Climate Change
October 25, 2021
Will world governments act in time?

Weather-related disasters continued to batter the United States and other countries this year, with heat and rainfall setting records across the globe. In August, the leading international body studying climate change issued its strongest warning yet that the world is running out of time to avoid even more catastrophic droughts, storms, heat waves, wildfires and floods, even as new research confirms that emissions of carbon dioxide and other planet-warming gases from the burning of fossil fuels are to blame. President Biden is acting on several fronts to shift the country away from those fuels — coal, oil and natural gas — and is prodding other countries to do the same ahead of a critical international climate conference beginning Oct. 31, but a rift within his own party has stalled his climate agenda in Congress.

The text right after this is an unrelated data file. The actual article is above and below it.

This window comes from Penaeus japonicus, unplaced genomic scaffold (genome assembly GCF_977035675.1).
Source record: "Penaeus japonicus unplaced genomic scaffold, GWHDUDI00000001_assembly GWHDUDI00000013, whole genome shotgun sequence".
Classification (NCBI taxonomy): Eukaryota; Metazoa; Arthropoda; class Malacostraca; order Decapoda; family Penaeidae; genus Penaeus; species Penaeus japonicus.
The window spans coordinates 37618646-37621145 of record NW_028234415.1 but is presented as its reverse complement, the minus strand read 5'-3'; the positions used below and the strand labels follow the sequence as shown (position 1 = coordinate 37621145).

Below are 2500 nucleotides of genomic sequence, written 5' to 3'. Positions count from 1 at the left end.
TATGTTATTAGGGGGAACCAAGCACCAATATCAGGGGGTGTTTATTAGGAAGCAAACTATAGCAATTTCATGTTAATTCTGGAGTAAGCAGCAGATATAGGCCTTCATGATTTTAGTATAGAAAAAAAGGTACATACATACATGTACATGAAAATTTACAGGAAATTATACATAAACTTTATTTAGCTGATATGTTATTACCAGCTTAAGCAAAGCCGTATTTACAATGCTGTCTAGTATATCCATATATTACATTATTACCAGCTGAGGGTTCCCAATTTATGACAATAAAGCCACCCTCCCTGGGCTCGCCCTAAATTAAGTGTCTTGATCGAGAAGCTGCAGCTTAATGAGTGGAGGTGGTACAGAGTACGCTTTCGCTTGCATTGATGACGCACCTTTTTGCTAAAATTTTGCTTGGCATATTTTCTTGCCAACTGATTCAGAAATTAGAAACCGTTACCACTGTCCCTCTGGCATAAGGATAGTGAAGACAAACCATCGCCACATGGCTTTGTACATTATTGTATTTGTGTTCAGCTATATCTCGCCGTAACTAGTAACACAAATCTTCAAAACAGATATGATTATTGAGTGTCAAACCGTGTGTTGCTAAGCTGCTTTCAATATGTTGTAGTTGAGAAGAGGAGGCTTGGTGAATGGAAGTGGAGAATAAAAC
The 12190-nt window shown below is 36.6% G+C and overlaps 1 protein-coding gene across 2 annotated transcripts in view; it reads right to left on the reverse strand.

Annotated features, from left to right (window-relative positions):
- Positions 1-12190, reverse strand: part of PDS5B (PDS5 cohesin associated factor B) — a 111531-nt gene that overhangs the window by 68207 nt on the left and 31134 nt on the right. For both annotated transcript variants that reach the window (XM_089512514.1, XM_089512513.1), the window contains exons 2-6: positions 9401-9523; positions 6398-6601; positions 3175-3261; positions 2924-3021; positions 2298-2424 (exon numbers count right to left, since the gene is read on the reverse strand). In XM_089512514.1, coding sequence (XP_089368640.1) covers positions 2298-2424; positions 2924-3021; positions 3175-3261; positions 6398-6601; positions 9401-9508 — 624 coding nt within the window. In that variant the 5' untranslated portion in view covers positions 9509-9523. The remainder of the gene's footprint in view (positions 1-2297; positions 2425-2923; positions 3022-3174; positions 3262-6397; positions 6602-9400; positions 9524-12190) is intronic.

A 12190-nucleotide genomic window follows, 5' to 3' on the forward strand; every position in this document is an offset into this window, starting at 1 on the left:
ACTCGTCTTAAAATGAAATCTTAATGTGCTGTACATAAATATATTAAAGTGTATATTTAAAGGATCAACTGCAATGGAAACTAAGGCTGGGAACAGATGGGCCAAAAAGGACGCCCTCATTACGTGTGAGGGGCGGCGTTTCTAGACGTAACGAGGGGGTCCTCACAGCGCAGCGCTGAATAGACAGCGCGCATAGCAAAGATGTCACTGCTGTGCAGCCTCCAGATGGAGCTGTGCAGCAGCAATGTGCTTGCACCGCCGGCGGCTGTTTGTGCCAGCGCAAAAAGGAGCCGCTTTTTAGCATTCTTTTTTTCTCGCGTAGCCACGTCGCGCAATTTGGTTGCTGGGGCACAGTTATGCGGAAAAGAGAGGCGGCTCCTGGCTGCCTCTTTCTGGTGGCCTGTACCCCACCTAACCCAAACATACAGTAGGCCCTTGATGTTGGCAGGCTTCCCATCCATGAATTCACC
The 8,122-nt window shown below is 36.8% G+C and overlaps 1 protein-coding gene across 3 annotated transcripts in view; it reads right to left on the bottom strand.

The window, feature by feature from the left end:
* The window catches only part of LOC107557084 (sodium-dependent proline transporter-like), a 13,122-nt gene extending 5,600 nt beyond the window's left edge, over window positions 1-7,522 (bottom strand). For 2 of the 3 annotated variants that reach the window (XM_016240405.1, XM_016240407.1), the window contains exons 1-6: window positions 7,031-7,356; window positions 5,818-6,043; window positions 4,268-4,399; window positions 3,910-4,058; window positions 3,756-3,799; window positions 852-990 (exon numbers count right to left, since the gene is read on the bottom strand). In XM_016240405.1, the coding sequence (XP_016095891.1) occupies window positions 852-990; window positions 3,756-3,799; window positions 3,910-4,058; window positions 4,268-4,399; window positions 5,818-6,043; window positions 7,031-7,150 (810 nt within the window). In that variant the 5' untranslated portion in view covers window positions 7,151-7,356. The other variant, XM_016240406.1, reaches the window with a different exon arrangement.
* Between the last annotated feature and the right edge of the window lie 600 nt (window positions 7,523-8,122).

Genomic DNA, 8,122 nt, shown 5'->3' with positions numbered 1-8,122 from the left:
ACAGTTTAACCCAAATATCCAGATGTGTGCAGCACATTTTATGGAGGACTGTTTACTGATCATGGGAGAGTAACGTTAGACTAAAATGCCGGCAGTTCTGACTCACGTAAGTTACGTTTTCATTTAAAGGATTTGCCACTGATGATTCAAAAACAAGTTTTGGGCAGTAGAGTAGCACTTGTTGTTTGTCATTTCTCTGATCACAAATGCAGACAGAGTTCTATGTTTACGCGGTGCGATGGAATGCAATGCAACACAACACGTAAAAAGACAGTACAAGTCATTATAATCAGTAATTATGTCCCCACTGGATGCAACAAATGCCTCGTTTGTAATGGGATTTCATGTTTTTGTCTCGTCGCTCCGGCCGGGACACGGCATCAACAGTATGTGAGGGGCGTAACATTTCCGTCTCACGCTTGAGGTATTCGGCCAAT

Photo of a flood damaged guesthouse in Laach, Western Germany, on July 23, 2021. A man views damage to a guesthouse in the Ahr region of western Germany, some of the devastation caused by historically heavy rains and floods in five European countries in mid-July that killed more than 200 people. Experts said climate change made the floods up to nine times more likely than they would be without global warming. (AFP/Getty Images/Christof Stache)

After warning for years that countries are moving too slowly to reduce carbon emissions in response to global warming, the world’s top climate scientists sounded their loudest alarm yet in August, saying climate change is accelerating so fast that certain consequences already are unavoidable.

Even if nations move immediately to significantly cut emissions of planet-warming “greenhouse” gas emissions, global temperatures will climb to 1.5 degrees Celsius (2.7 degrees Fahrenheit) above pre-industrial levels within 20 years, according to the Aug. 9 report from the Intergovernmental Panel on Climate Change (IPCC), made up of hundreds of scientists convened by the United Nations. 1